Test Cheating: A Worldwide Phenomenon

Status: 
Archived
Subject: 
General Testing

As high-stakes standardized exams spread across the globe with more occupations and institutions requiring high scores on one-shot tests, the incidence of reported cheating increases accordingly.

 

In Bangladesh, for instance, 7,000 students were expelled for cheating on final exams in the nation's universities. Riots broke out when police tried to stop students friends and relatives from providing written answers to test items. Hundreds of people were reported injured in the resulting violence in several cities.

 

Similarly, in Cambodia, police had to encircle schools to prevent crib sheets from being passed to thirteen and fourteen year old students taking high school entrance tests. Local bookstores, where copies of previous and possibly current exams were for sale, were reported to overflow with customers. Several years ago, officials were forced to launch an anti-corruption campaign to expose Education Ministry exam graders who were accepting bribes.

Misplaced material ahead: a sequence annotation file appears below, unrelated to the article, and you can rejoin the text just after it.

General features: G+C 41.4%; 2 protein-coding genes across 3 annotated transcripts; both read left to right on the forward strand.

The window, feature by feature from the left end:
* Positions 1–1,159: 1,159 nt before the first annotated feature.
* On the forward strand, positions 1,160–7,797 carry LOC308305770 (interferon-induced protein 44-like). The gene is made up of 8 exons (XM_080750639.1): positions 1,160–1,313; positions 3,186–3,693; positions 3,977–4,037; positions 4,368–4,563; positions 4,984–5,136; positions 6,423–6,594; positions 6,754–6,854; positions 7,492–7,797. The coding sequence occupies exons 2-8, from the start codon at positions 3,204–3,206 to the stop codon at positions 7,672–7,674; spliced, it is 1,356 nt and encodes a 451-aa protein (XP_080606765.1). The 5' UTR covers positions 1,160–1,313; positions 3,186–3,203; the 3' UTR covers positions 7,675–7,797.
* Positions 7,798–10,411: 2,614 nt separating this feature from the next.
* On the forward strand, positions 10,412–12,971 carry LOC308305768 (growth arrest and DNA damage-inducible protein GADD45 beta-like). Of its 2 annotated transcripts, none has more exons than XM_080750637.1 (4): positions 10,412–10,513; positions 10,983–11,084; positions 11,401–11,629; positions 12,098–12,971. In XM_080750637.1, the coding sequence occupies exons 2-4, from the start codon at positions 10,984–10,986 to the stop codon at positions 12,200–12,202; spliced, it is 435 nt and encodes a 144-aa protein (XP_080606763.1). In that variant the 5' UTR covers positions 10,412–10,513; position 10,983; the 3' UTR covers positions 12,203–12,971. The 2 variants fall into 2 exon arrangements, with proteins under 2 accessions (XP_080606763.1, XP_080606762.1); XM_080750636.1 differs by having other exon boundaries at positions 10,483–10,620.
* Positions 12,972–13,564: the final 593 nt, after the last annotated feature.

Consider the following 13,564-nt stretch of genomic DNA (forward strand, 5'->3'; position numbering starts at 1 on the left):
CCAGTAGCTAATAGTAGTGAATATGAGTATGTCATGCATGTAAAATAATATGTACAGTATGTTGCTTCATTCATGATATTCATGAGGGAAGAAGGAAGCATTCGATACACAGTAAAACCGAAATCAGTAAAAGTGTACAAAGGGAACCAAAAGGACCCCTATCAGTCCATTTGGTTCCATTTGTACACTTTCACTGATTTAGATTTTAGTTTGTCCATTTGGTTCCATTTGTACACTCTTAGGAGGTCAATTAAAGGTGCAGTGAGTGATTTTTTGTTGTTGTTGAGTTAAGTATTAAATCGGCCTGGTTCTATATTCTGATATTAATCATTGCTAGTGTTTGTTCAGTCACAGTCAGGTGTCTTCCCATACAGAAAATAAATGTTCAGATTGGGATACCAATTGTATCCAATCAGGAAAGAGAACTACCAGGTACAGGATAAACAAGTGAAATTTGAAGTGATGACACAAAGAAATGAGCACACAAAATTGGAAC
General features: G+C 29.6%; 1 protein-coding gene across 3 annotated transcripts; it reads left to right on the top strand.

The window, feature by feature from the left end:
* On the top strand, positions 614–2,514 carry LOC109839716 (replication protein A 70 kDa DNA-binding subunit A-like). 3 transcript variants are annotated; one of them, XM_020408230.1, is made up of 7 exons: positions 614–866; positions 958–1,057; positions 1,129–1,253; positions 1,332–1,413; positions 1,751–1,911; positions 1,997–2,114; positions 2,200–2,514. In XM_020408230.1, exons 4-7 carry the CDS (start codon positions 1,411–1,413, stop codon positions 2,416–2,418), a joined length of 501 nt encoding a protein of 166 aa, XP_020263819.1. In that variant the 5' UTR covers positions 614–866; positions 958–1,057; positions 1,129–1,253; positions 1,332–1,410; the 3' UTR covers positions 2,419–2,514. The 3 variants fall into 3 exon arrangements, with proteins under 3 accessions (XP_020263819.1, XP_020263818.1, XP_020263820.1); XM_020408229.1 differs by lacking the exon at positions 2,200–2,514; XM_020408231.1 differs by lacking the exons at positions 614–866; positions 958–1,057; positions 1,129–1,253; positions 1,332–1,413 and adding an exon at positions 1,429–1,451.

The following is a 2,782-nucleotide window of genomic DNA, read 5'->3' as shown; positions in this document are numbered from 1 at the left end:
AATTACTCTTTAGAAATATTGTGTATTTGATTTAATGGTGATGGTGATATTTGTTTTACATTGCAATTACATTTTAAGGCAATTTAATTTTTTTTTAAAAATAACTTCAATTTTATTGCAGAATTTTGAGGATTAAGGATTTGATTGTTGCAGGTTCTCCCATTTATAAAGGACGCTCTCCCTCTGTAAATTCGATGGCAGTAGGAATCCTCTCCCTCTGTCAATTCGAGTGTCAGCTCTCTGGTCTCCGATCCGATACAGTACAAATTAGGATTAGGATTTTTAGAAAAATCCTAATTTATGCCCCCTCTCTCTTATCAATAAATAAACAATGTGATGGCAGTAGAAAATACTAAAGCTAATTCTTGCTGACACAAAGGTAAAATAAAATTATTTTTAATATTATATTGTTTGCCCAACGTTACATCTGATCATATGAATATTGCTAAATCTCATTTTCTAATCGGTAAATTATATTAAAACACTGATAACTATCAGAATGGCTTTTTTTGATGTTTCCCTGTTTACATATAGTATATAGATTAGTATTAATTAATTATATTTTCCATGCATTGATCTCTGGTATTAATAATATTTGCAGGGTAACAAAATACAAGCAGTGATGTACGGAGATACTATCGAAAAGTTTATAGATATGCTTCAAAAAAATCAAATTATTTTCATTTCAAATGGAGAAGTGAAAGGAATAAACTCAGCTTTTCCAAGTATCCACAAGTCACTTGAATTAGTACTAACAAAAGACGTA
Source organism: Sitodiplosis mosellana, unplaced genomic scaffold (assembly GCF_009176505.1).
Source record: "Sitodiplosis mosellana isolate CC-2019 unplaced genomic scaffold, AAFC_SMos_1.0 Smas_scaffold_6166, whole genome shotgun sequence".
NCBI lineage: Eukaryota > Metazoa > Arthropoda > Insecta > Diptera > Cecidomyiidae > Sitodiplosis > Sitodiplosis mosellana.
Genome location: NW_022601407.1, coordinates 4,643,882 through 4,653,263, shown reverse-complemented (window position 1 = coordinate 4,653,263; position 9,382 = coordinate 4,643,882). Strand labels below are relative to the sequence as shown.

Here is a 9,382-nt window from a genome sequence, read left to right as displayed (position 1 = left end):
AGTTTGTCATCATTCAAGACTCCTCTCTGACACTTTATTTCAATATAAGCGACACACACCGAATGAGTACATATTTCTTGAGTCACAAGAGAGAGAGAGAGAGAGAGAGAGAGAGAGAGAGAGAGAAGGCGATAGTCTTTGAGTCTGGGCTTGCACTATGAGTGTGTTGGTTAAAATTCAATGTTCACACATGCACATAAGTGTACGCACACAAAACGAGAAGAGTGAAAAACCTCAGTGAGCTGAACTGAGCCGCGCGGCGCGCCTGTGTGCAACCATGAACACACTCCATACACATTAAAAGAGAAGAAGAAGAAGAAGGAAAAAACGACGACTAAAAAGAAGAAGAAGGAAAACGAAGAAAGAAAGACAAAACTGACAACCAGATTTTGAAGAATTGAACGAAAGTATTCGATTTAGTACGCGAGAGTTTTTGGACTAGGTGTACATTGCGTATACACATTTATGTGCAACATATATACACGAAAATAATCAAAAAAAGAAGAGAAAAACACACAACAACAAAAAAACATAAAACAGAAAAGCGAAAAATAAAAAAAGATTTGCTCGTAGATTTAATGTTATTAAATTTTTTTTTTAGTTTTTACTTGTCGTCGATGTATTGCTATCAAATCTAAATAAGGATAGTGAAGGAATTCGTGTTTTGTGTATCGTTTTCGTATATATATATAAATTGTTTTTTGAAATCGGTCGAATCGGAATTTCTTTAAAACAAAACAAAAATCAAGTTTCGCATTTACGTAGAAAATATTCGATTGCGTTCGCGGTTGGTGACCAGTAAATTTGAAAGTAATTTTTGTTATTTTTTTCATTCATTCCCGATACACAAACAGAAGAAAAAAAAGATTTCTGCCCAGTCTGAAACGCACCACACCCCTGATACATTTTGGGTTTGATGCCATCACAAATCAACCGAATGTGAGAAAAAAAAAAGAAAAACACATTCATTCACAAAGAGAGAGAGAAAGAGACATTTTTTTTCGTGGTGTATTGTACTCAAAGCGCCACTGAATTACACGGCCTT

Closer to home on New York City's Wall Street, the National Association of Security Dealers (NASD) is investigating dozens of stockbrokers who may have paid impostors to take employment licensing tests. The cheating allegedly occurred on the Series 7 exam, required for those who sell a range of investment products, as well as the Series 63 test, which state security regulators must pass. NASD is relying on handwriting analyses to decide who did not actually take the test and will seek to ban them from licensing. Newspaper reports indicate that the price to have someone else sit for the exam approached $2,500.

 

Assessments based on genuine performance over extended periods of time, not a few hours of filling in bubbles or responding to a simple prompt, are far less susceptible to these forms of manipulation.